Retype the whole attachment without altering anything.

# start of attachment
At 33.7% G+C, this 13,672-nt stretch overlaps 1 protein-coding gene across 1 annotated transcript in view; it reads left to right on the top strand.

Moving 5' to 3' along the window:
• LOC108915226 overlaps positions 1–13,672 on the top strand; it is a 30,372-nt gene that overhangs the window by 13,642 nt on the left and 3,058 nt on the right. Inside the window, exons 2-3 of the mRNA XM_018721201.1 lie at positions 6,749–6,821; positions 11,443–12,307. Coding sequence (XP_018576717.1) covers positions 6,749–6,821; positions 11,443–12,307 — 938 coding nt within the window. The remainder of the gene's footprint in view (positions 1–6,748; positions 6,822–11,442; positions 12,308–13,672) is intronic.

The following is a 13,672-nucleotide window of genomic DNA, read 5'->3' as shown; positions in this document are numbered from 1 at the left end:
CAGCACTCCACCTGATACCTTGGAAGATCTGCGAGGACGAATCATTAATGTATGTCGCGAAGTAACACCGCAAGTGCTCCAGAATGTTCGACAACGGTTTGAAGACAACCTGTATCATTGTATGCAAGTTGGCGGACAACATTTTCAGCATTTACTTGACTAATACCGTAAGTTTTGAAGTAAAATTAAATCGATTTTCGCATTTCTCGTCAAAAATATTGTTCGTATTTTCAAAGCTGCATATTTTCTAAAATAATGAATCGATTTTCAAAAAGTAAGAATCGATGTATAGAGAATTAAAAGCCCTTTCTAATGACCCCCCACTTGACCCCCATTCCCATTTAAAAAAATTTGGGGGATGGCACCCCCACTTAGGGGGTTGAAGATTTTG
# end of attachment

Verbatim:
At 33.7% G+C, this 13,672-nt stretch overlaps 1 protein-coding gene across 1 annotated transcript in view; it reads left to right on the top strand.

Moving 5' to 3' along the window:
• LOC108915226 overlaps positions 1–13,672 on the top strand; it is a 30,372-nt gene that overhangs the window by 13,642 nt on the left and 3,058 nt on the right. Inside the window, exons 2-3 of the mRNA XM_018721201.1 lie at positions 6,749–6,821; positions 11,443–12,307. Coding sequence (XP_018576717.1) covers positions 6,749–6,821; positions 11,443–12,307 — 938 coding nt within the window. The remainder of the gene's footprint in view (positions 1–6,748; positions 6,822–11,442; positions 12,308–13,672) is intronic.

The following is a 13,672-nucleotide window of genomic DNA, read 5'->3' as shown; positions in this document are numbered from 1 at the left end:
CAGCACTCCACCTGATACCTTGGAAGATCTGCGAGGACGAATCATTAATGTATGTCGCGAAGTAACACCGCAAGTGCTCCAGAATGTTCGACAACGGTTTGAAGACAACCTGTATCATTGTATGCAAGTTGGCGGACAACATTTTCAGCATTTACTTGACTAATACCGTAAGTTTTGAAGTAAAATTAAATCGATTTTCGCATTTCTCGTCAAAAATATTGTTCGTATTTTCAAAGCTGCATATTTTCTAAAATAATGAATCGATTTTCAAAAAGTAAGAATCGATGTATAGAGAATTAAAAGCCCTTTCTAATGACCCCCCACTTGACCCCCATTCCCATTTAAAAAAATTTGGGGGATGGCACCCCCACTTAGGGGGTTGAAGATTTTG